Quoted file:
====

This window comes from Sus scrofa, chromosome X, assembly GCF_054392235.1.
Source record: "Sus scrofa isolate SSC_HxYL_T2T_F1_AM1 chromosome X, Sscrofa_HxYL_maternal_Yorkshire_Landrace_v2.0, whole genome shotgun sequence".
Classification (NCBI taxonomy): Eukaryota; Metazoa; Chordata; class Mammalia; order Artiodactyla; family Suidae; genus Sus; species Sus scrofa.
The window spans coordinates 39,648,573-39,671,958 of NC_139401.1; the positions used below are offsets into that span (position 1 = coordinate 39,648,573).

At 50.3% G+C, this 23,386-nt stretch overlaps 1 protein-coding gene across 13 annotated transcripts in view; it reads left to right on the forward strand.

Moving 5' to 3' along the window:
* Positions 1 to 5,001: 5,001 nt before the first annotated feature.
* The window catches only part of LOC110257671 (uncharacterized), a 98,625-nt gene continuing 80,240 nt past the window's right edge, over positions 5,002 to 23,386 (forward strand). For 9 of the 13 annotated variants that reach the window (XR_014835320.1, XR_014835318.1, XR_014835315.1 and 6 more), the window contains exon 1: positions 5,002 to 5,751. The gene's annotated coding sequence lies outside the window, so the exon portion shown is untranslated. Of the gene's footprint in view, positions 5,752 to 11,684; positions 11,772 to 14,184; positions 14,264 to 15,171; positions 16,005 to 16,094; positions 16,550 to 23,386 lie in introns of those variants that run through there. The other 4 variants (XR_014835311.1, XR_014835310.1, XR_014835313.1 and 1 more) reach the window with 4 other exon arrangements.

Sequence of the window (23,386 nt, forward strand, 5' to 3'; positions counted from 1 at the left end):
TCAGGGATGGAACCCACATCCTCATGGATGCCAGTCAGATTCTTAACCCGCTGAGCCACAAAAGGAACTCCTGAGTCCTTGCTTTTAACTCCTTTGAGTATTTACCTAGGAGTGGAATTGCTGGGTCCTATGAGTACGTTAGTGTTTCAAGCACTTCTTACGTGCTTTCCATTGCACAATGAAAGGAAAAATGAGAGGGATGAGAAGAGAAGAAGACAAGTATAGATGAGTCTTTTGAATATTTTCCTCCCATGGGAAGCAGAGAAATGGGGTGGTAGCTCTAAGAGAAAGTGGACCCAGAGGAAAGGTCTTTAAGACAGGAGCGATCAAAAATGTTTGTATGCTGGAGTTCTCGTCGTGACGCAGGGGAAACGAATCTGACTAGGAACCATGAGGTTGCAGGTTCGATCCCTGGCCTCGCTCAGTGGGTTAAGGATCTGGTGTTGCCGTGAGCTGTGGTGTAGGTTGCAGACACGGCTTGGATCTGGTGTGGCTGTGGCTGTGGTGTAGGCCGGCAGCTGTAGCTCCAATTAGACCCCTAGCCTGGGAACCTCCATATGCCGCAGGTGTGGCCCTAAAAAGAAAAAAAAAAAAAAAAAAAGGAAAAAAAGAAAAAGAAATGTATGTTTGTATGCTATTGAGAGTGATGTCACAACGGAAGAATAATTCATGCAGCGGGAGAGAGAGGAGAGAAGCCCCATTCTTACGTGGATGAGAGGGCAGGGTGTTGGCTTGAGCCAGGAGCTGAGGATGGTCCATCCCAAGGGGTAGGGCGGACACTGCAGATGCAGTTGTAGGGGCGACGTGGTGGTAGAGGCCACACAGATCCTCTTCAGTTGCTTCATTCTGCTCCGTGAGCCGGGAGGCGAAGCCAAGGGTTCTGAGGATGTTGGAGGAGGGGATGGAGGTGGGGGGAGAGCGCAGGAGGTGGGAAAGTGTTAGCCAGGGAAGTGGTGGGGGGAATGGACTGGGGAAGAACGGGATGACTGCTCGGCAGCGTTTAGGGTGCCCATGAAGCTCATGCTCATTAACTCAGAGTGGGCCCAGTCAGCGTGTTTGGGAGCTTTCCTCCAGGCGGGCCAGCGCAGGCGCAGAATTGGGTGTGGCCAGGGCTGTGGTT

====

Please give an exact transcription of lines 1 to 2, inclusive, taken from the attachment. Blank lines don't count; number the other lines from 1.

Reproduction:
This window comes from Sus scrofa, chromosome X, assembly GCF_054392235.1.
Source record: "Sus scrofa isolate SSC_HxYL_T2T_F1_AM1 chromosome X, Sscrofa_HxYL_maternal_Yorkshire_Landrace_v2.0, whole genome shotgun sequence".